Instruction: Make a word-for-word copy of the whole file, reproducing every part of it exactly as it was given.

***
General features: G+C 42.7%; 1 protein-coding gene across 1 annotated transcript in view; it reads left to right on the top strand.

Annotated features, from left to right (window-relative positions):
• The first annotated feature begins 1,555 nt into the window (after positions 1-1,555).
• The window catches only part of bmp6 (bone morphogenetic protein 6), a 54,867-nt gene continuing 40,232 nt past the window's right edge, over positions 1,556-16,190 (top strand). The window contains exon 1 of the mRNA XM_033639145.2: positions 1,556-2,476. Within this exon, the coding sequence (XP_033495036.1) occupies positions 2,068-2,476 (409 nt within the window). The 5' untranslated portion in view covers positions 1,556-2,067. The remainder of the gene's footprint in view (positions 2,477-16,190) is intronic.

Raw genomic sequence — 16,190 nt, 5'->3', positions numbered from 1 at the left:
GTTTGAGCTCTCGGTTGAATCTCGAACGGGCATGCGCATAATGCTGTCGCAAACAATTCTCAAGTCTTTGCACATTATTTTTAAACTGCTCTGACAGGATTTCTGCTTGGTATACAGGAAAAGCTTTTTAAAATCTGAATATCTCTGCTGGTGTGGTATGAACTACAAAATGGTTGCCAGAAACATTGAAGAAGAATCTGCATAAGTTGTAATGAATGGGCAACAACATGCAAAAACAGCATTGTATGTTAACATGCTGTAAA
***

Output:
General features: G+C 42.7%; 1 protein-coding gene across 1 annotated transcript in view; it reads left to right on the top strand.

Annotated features, from left to right (window-relative positions):
• The first annotated feature begins 1,555 nt into the window (after positions 1-1,555).
• The window catches only part of bmp6 (bone morphogenetic protein 6), a 54,867-nt gene continuing 40,232 nt past the window's right edge, over positions 1,556-16,190 (top strand). The window contains exon 1 of the mRNA XM_033639145.2: positions 1,556-2,476. Within this exon, the coding sequence (XP_033495036.1) occupies positions 2,068-2,476 (409 nt within the window). The 5' untranslated portion in view covers positions 1,556-2,067. The remainder of the gene's footprint in view (positions 2,477-16,190) is intronic.

Raw genomic sequence — 16,190 nt, 5'->3', positions numbered from 1 at the left:
GTTTGAGCTCTCGGTTGAATCTCGAACGGGCATGCGCATAATGCTGTCGCAAACAATTCTCAAGTCTTTGCACATTATTTTTAAACTGCTCTGACAGGATTTCTGCTTGGTATACAGGAAAAGCTTTTTAAAATCTGAATATCTCTGCTGGTGTGGTATGAACTACAAAATGGTTGCCAGAAACATTGAAGAAGAATCTGCATAAGTTGTAATGAATGGGCAACAACATGCAAAAACAGCATTGTATGTTAACATGCTGTAAA